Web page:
» Those numbers were enough to beat the Nielsen ratings almost every major cable news network — including CNN, MSNBC, and CNBC — leaving Fox News as the lone out-performer with 803,000 viewers. The folks at UStream don’t seem to think it was a fluke either. “This speaks to how much more sophisticated social media tools are getting on the web,” said company spokesman Tony Riggins, adding, “Consumers are adapting technologies to get news now from sources like Ustream.”
My general impression is, whenever they have me on, it’s to criticize the American government. Of course, that’s no big surprise because that’s pretty much what I do. That’s how I make my living. But I did start to wonder after a while what they were saying about the Russian government.Reason Senior Editor Jacob Sullum • Discussing his appearances on RT, formerly known as Russia Today, a network that, despite its ties to the Russian government, has gained a following among liberals and libertarians for its willingness to question U.S. foreign policy. The New Republic’s Jesse Zwick talks to a variety of serious journalists and pundits who have shown up on the network — some who are willing to get airtime anywhere, others who say RT treats them more fairly than other networks — along with some who choose not to go onto the network. “I have friends who I highly respect who have done RT, but the network also features guests who I would put in the conspiracy-theorist camp,” said one liberal journalist who chose not to give his name. We’ve had our opinions on RT in the past — not particularly positive, admittedly — but what do you guys think? Do you trust their coverage? (via Matt)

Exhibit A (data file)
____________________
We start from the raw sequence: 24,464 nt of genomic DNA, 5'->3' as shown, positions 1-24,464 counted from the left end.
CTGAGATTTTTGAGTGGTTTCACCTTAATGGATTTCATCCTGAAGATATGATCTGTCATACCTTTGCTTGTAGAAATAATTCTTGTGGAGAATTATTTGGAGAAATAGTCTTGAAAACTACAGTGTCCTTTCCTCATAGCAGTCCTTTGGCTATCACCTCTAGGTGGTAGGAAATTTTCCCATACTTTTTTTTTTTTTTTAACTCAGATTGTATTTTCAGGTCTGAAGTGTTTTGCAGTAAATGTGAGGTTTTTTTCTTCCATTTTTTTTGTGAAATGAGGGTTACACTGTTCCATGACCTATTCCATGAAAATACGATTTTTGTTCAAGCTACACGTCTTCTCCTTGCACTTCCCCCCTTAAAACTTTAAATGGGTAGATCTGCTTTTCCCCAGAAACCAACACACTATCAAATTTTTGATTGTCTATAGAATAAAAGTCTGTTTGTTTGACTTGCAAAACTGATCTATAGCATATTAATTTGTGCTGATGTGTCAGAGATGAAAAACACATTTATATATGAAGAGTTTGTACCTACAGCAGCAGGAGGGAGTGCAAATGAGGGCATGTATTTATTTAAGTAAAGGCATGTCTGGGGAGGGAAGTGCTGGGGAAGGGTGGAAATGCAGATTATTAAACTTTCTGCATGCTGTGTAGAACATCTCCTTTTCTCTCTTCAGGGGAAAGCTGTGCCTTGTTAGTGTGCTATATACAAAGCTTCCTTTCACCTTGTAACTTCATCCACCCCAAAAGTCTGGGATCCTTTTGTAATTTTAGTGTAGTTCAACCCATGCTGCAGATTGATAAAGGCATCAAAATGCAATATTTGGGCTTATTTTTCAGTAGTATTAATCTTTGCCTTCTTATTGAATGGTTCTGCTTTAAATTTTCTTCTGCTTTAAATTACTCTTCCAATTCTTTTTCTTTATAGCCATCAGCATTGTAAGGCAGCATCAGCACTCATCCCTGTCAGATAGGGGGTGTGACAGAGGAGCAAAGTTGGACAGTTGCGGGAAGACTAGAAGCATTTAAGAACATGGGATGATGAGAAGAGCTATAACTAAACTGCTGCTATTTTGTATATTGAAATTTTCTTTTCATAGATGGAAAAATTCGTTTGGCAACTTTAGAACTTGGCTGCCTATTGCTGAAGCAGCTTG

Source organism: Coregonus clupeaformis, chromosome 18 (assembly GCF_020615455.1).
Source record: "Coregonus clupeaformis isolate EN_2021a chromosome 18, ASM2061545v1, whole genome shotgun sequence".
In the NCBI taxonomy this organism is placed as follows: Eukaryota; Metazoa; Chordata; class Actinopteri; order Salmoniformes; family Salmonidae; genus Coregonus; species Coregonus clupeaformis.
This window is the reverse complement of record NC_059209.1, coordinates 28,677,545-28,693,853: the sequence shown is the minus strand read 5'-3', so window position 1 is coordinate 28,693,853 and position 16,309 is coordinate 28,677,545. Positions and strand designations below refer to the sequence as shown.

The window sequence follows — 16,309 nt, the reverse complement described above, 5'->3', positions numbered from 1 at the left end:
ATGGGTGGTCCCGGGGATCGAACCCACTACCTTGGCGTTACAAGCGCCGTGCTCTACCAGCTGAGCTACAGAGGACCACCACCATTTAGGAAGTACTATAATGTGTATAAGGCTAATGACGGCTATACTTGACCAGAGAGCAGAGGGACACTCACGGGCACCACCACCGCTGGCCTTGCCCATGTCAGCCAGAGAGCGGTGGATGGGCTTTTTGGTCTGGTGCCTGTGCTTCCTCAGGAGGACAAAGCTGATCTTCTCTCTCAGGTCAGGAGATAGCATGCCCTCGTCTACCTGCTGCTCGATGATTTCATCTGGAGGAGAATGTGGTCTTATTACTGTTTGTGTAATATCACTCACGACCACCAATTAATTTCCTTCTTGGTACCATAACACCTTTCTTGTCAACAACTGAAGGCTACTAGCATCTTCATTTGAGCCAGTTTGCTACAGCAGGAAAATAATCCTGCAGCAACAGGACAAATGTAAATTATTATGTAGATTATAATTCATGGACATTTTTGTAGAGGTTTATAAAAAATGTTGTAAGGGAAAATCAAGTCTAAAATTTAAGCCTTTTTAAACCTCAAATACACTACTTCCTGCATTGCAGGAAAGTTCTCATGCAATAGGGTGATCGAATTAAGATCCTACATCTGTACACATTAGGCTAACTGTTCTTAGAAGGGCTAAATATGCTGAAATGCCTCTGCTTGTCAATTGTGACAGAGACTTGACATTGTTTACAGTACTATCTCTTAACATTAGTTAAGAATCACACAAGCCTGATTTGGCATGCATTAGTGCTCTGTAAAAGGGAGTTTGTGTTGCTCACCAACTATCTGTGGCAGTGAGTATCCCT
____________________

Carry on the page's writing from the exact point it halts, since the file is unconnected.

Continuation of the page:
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It would be nice to think that the rapidity of the official reaction had to do with legitimate disapproval. Actually, it is a reflex quickened by practice because what cable news now calls political journalism is set up to produce just this kind of ‘television moment’ and its attendant swirl of attention-getting faux controversy.L.A. Times columnist Tim Rutten • Offering a room-clearing take on the whole situation with Mark Halperin and “Morning Joe.” To put it simply, he doesn’t think it’s actually any sort of controversy of the real kind, but instead an opportunity to create a conversation-of-the-day moment. (Which Halperin’s quip successfully did, by the way.) It’s an idea that started with Fox News but has kinda expanded from there. There’s even a site dedicated to this idea. And well, you know, he’s right. But it makes good TV, and that’s all that matters, right? source (via • follow)